Additionally, Mayor de Blasio should select a few of the unallocated names and provide incentives so those on the other side of the digital divide have the opportunity to apply their entrepreneurial talents to developing the .nyc TLD.
Since 2009, when the city announced its intent to acquire .nyc, there have been few meaningful opportunities for public engagement in .nyc’s planning and oversight process. Access was virtually nonexistent during the Bloomberg years. Initially the de Blasio Administration was more receptive to public engagement, indeed, during 2014 a .NYC Community Advisory Board met on a monthly basis, with two from our organization appointed as members. However, when that Board ceased operating in December, public access to the oversight process ceased.
The importance of governance and access was brought to mind recently when we received an invitation to attend a Digital.nyc Five Borough Tour. Curious about the event and its genesis we visited the digital.nyc website where the sponsors were described:
Digital.NYC is the official online hub of the New York City startup and technology ecosystem, bringing together every company, startup, investor, event, job, class, blog, video, workspace, accelerator, incubator, resource and organization in the five boroughs. It is the result of a unique public/private partnership between the office of Mayor Bill de Blasio, the New York City Economic Development Corporation, IBM, Gust, and over a dozen leading NYC-based technology and media companies.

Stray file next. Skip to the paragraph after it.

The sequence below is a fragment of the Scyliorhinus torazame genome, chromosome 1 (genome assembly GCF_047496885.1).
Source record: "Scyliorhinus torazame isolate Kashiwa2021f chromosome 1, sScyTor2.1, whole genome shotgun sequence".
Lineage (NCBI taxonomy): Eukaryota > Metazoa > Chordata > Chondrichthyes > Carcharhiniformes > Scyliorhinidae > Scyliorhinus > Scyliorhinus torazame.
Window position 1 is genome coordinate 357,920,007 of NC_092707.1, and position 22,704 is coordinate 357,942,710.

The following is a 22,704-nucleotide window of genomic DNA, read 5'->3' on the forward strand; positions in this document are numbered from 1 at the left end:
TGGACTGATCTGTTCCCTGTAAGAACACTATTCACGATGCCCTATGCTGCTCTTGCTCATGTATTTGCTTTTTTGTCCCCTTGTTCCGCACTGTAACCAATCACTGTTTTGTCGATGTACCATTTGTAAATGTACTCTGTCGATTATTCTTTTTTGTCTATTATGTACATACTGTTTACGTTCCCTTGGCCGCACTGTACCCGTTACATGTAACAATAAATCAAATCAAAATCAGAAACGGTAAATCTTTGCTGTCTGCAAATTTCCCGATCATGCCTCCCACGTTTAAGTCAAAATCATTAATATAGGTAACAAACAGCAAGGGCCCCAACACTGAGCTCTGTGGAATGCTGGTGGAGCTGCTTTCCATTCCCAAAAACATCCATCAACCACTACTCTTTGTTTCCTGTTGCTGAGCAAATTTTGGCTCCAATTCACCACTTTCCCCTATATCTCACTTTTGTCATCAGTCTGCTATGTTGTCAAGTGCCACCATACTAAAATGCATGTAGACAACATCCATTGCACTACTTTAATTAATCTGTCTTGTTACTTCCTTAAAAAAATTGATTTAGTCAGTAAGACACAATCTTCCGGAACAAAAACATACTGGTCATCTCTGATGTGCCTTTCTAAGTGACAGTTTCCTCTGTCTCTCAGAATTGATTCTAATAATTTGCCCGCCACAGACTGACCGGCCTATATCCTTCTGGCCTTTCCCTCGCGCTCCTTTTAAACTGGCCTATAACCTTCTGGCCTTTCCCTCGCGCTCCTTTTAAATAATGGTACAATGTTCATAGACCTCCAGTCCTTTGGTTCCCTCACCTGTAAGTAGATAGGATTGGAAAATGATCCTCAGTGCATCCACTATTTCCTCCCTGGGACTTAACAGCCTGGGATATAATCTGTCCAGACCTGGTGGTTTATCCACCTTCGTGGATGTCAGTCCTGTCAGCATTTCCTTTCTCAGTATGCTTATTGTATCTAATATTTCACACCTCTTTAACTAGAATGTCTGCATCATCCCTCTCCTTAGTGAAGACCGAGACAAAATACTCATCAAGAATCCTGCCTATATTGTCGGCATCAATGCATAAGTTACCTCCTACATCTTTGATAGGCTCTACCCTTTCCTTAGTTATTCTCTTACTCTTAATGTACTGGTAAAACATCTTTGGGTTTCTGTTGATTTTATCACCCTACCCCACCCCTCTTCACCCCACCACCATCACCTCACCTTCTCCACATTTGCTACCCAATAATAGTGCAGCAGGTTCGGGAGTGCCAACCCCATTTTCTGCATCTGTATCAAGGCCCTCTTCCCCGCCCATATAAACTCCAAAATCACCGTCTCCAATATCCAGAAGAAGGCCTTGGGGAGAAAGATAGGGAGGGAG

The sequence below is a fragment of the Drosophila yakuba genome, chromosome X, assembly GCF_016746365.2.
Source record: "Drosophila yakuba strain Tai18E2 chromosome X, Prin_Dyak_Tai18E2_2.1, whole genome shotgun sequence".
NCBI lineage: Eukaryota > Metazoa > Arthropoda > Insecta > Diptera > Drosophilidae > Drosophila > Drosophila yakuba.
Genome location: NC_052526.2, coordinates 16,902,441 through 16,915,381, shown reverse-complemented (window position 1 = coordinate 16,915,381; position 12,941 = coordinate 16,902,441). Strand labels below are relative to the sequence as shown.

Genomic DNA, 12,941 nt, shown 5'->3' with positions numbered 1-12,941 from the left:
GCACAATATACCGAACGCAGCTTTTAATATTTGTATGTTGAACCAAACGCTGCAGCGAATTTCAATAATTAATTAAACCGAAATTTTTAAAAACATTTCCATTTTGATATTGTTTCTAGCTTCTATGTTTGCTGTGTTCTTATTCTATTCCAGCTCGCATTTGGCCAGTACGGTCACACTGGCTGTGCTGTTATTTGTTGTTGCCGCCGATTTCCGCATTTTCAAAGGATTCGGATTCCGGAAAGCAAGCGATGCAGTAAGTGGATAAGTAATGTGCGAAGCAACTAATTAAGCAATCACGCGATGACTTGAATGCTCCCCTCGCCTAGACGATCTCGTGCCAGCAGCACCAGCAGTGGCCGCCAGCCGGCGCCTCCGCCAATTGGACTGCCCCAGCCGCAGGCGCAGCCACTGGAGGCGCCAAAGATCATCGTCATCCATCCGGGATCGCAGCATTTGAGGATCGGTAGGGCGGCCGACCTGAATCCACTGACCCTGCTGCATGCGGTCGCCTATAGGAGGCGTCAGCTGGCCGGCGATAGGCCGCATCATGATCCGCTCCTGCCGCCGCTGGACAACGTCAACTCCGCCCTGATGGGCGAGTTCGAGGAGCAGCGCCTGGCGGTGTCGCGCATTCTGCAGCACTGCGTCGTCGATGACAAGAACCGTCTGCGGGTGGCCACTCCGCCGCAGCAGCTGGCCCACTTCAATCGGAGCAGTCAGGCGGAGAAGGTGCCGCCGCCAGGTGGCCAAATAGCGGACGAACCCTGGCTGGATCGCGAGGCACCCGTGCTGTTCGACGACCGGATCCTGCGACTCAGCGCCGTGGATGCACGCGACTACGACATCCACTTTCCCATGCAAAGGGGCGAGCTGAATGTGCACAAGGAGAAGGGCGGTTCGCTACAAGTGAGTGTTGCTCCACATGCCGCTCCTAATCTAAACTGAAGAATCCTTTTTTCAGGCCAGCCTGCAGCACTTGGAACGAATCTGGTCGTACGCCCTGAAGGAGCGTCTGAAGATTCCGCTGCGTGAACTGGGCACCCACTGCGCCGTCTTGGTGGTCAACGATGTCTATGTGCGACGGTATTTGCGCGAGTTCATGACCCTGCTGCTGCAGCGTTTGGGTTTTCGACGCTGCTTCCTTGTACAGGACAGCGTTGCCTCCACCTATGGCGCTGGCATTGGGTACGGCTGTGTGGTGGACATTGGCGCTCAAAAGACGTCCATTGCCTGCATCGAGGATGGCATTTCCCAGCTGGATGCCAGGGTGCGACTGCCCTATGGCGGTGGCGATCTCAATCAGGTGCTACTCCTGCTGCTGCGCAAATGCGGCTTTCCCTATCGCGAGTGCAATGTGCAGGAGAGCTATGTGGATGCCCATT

Curious, we reviewed the Reserved Names and found digital.nyc listed. Not having been privy to this development while on the Advisory Board, we wondered about the process by which they had obtained the domain name. With this in mind we recalled a recent conversation with an official who predicting that fashion.nyc would be developed in a similar manner to digital.nyc. Some research revealed fashion.nyc to be on the Premium Names list and as having been registered to Neustar, the contractor overseeing .nyc’s marketing and operation, last week.
Without transparency and a governance process, people may begin to think the city’s TLD is being operated out of cigar box, or worse. And with public trust central to its becoming a grid for our digital resources, such perceptions can be highly detrimental.
City Hall needs to add transparency and accountability to the operation of the .nyc TLD. And it needs a representative and accessible governance process that informs the public about how allocation decisions are made, for what purpose, and by whom. And we need a process and timetable for evaluating these allocations of the public’s resources.
Soap Box: Our view is that a thoughtfully developed TLD provides the infrastructure for a secure local Internet. That upon that base one can build privacy, identity, and community. And that these will enable economic growth and speed the creation of a more prosperous and livable city.